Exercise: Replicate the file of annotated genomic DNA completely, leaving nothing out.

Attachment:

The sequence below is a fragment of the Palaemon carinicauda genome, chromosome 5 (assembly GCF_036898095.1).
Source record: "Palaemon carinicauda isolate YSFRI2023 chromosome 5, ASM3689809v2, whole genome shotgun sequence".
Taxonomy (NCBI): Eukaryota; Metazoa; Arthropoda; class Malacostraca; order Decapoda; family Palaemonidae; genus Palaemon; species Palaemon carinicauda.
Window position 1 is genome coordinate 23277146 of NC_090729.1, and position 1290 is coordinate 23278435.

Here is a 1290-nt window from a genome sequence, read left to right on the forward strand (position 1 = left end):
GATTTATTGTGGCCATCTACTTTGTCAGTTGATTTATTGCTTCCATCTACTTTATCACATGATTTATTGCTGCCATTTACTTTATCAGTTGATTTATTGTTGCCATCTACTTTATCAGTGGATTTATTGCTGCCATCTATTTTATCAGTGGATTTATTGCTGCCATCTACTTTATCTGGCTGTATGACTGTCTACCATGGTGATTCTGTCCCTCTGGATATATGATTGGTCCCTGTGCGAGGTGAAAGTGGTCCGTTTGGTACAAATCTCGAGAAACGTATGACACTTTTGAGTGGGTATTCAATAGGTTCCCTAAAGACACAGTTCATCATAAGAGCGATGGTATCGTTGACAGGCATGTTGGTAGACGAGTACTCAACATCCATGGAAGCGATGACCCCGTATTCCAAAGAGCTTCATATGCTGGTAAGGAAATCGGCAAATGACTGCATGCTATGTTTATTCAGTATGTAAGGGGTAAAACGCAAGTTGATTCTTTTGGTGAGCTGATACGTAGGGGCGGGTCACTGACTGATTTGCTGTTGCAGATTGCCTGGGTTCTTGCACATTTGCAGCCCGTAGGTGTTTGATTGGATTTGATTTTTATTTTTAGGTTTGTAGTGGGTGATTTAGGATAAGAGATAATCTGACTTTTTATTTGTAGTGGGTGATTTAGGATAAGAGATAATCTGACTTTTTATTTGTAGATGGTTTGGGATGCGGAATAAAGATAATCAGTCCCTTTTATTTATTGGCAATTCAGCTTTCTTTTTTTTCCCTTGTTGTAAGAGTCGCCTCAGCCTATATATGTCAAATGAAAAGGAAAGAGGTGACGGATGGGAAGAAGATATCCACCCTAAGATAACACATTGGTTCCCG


The sequence below is a fragment of the Palaemon carinicauda genome, chromosome 5 (assembly GCF_036898095.1).
Source record: "Palaemon carinicauda isolate YSFRI2023 chromosome 5, ASM3689809v2, whole genome shotgun sequence".
Taxonomy (NCBI): Eukaryota; Metazoa; Arthropoda; class Malacostraca; order Decapoda; family Palaemonidae; genus Palaemon; species Palaemon carinicauda.
Window position 1 is genome coordinate 23277146 of NC_090729.1, and position 1290 is coordinate 23278435.

Here is a 1290-nt window from a genome sequence, read left to right on the forward strand (position 1 = left end):
GATTTATTGTGGCCATCTACTTTGTCAGTTGATTTATTGCTTCCATCTACTTTATCACATGATTTATTGCTGCCATTTACTTTATCAGTTGATTTATTGTTGCCATCTACTTTATCAGTGGATTTATTGCTGCCATCTATTTTATCAGTGGATTTATTGCTGCCATCTACTTTATCTGGCTGTATGACTGTCTACCATGGTGATTCTGTCCCTCTGGATATATGATTGGTCCCTGTGCGAGGTGAAAGTGGTCCGTTTGGTACAAATCTCGAGAAACGTATGACACTTTTGAGTGGGTATTCAATAGGTTCCCTAAAGACACAGTTCATCATAAGAGCGATGGTATCGTTGACAGGCATGTTGGTAGACGAGTACTCAACATCCATGGAAGCGATGACCCCGTATTCCAAAGAGCTTCATATGCTGGTAAGGAAATCGGCAAATGACTGCATGCTATGTTTATTCAGTATGTAAGGGGTAAAACGCAAGTTGATTCTTTTGGTGAGCTGATACGTAGGGGCGGGTCACTGACTGATTTGCTGTTGCAGATTGCCTGGGTTCTTGCACATTTGCAGCCCGTAGGTGTTTGATTGGATTTGATTTTTATTTTTAGGTTTGTAGTGGGTGATTTAGGATAAGAGATAATCTGACTTTTTATTTGTAGTGGGTGATTTAGGATAAGAGATAATCTGACTTTTTATTTGTAGATGGTTTGGGATGCGGAATAAAGATAATCAGTCCCTTTTATTTATTGGCAATTCAGCTTTCTTTTTTTTCCCTTGTTGTAAGAGTCGCCTCAGCCTATATATGTCAAATGAAAAGGAAAGAGGTGACGGATGGGAAGAAGATATCCACCCTAAGATAACACATTGGTTCCCG